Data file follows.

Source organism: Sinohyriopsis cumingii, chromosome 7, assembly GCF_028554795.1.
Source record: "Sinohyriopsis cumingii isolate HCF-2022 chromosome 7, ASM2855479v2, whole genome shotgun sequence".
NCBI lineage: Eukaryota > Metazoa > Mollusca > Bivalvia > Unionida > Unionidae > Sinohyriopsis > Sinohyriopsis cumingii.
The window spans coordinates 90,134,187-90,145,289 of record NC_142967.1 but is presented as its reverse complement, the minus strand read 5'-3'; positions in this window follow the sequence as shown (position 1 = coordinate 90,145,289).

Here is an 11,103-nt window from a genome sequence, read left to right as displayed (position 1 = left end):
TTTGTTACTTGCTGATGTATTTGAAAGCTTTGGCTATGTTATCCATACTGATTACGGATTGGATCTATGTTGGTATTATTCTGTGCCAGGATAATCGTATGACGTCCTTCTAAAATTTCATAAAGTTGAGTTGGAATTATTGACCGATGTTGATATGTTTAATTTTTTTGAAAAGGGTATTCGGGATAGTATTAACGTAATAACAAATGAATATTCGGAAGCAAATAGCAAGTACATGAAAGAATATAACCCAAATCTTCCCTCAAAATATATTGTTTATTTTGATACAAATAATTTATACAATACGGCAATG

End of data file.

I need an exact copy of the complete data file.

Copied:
Source organism: Sinohyriopsis cumingii, chromosome 7, assembly GCF_028554795.1.
Source record: "Sinohyriopsis cumingii isolate HCF-2022 chromosome 7, ASM2855479v2, whole genome shotgun sequence".
NCBI lineage: Eukaryota > Metazoa > Mollusca > Bivalvia > Unionida > Unionidae > Sinohyriopsis > Sinohyriopsis cumingii.
The window spans coordinates 90,134,187-90,145,289 of record NC_142967.1 but is presented as its reverse complement, the minus strand read 5'-3'; positions in this window follow the sequence as shown (position 1 = coordinate 90,145,289).

Here is an 11,103-nt window from a genome sequence, read left to right as displayed (position 1 = left end):
TTTGTTACTTGCTGATGTATTTGAAAGCTTTGGCTATGTTATCCATACTGATTACGGATTGGATCTATGTTGGTATTATTCTGTGCCAGGATAATCGTATGACGTCCTTCTAAAATTTCATAAAGTTGAGTTGGAATTATTGACCGATGTTGATATGTTTAATTTTTTTGAAAAGGGTATTCGGGATAGTATTAACGTAATAACAAATGAATATTCGGAAGCAAATAGCAAGTACATGAAAGAATATAACCCAAATCTTCCCTCAAAATATATTGTTTATTTTGATACAAATAATTTATACAATACGGCAATG